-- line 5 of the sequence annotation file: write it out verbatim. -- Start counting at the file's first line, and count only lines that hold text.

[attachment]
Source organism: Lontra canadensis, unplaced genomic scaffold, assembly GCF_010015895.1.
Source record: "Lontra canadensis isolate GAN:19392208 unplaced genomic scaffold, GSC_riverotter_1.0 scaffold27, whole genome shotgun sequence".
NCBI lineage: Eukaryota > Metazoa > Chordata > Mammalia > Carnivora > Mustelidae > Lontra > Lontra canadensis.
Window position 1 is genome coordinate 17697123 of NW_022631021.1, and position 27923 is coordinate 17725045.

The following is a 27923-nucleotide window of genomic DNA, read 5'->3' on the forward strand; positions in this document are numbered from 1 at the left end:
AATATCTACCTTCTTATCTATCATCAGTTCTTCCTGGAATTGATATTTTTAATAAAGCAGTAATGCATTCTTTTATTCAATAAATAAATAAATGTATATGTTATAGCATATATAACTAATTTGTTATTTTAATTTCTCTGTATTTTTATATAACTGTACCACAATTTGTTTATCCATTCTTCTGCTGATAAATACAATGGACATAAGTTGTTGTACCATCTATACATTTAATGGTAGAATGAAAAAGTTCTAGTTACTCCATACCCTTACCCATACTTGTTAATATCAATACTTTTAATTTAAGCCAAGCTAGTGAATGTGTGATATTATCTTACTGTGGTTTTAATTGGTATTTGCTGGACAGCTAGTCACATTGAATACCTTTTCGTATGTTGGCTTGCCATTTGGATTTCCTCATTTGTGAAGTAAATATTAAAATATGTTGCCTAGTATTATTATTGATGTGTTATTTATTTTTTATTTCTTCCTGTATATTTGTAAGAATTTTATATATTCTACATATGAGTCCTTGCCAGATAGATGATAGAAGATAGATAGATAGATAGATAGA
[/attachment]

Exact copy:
The following is a 27923-nucleotide window of genomic DNA, read 5'->3' on the forward strand; positions in this document are numbered from 1 at the left end: